I don’t know if teleolgy is as apt as magical thinking is:
        “Zusne and Jones (1989: 13) define magical thinking as the belief that

        (a) transfer of energy or information between physical systems may take place solely because of their similarity or contiguity in time and space, or (b) that one’s thought, words, or actions can achieve specific physical effects in a manner not governed by the principles of ordinary transmission of energy or information.”

        • Posted June 25, 2014 at 4:21 pm | Permalink

          It seems to me that yet another contradiction in the cosmological argument is that the incarnation of Jesus is not pure act. Pure act is defined as zero potency; I.e., no potential to become something else. I don’t know what kind of mental contortions could justify that God becoming man as Jesus doesn’t fall into the potency category.

          Just another example of the cosmological argument refuting Chritianity. There’s simply no way to bridge the gap and it’s hard to say whether there’s even a way to justify anything beyond deism or pantheism if the argument is accepted. This effectively amounts to atheism in practice.

  5. Nathan Teegarden
    Posted June 25, 2014 at 7:44 am | Permalink

    subscribing in anticipation of the hilarious “best arguments” that theists will post in the comments.

  6. Jim Knight
    Posted June 25, 2014 at 7:45 am | Permalink

    Jerry has “cut to the chase,” and laid it out on the line! This is the best, most succinct description of our situation and position that I have seen in a while…

    • Greg Esres
      Posted June 25, 2014 at 8:24 am | Permalink

      Agreed.

      • Mark Joseph
        Posted June 25, 2014 at 8:14 pm | Permalink

        I also agree. This was brilliant. Kudos to Professor Ceiling Cat!

    • Diane G.
      Posted June 25, 2014 at 12:03 pm | Permalink

      And since the “best theological arguments” theme is like whack-a-mole, we need to file the link to this post for easy access when necessary, just as PZ’s Courtier’s Reply is utilized.

  7. flies01
    Posted June 25, 2014 at 7:48 am | Permalink

    Before we have to address The Best Argument for God, people like Kimel have to adduce evidence that there is a God

    How is this different from saying, “Before we have to address your evidence for God, first you have to adduce evidence that there is a God?”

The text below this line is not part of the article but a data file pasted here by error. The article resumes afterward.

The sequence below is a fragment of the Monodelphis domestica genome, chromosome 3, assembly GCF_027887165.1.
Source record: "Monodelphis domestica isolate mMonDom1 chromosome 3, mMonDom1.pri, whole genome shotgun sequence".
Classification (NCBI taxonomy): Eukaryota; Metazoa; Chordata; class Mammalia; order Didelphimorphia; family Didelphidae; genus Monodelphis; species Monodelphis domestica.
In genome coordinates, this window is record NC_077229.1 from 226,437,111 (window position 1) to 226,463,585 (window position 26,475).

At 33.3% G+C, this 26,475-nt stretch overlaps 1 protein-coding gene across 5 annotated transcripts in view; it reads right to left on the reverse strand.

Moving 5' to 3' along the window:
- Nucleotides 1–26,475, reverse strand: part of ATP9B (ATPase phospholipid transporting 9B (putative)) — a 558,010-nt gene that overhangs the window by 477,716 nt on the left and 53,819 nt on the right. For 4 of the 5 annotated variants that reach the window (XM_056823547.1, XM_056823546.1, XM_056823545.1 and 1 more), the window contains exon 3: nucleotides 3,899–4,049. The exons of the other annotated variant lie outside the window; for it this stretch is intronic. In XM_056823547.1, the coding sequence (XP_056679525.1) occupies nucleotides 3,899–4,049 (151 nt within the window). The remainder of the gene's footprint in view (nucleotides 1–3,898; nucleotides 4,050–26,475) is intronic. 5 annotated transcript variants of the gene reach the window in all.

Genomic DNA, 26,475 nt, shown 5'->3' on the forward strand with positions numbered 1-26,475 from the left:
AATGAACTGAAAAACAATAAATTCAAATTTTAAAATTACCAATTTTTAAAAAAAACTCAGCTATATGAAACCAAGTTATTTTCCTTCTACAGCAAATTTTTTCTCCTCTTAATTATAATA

• darrelle
      Posted June 25, 2014 at 8:30 am | Permalink

      Not much. The difference is that arguments and evidence are two different things. Evidence is something you use to support your arguments. Or not.

      • AdamK
        Posted June 25, 2014 at 9:28 am | Permalink

        An explanation has to have something to explain. So far, theologians haven’t established that they are explaining anything at all, since the “theos” is not in any way observable.

        “As St. Dionysius put it, “God is Beyond Being.”” So “is” isn’t “is” in this very very special plea. The sophisticated-theological way to assert the existence of God is to redefine “existence.” (But just in this case.)

  8. Pete Moulton
    Posted June 25, 2014 at 7:52 am | Permalink

    “What secret vein of knowledge can theologians tap that isn’t accessible to a religious layperson?”

    I have it on good–well, sorta good–authority that every graduate of any seminary receives a super-secret and very special thesaurus of obfuscations, and a copy of Aquinas’ little known gem, “If You Can’t Dazzle Them With Footwork, Baffle Them With Bullshit.”

  9. Rhetoric
    Posted June 25, 2014 at 7:53 am | Permalink

    No Adam and Eve, no original sin.
    No original sin, no Jesus.
    No Jesus, no Christianity.

    If Genesis is metaphor, then how do you discern what is metaphor and what is not?

    Shouldn’t we be worried about god having a massive mood swing again like he did between the Old and New Testaments?

    • darrelle
      Posted June 25, 2014 at 8:39 am | Permalink

      I don’t think he had a massive mood swing, I think he just learned the value of deception. The NT seems, at first blush, to be much nicer, but if you pay attention it is arguably worse than the OT. Now you don’t just die, now you get an eternity of the worst agony that can be imagined.

      So sorry to see you suffering like that, all you had to do was completely submit yourself to me, and I did give you the freedom to choose so it’s your fault, not mine.

    • bobsgutarshop
      Posted June 25, 2014 at 8:47 am | Permalink

      Perhaps we should welcome ssh a mood swing. Maybe this time god will turn into one of those people with a cooler full of beer at the beach who keeps handing out cold coronas to everybody. . . but probably not.

      I have an uncle who says atheism is invalid on the face off it because “we can’t know god and thus can’t prove god doesn’t exist.” To which I responded by referring to god in the feminine. WOW DID HE NOT LIKE THAT!!! Every time I would refer to god as “her” he’d get all frustrated and shout “GOD ID NOT A WOMAN!” and then I’d ask him . . . “how do you know?”

      See, there is just now way being a theist could ever be that much fun.

      • Marella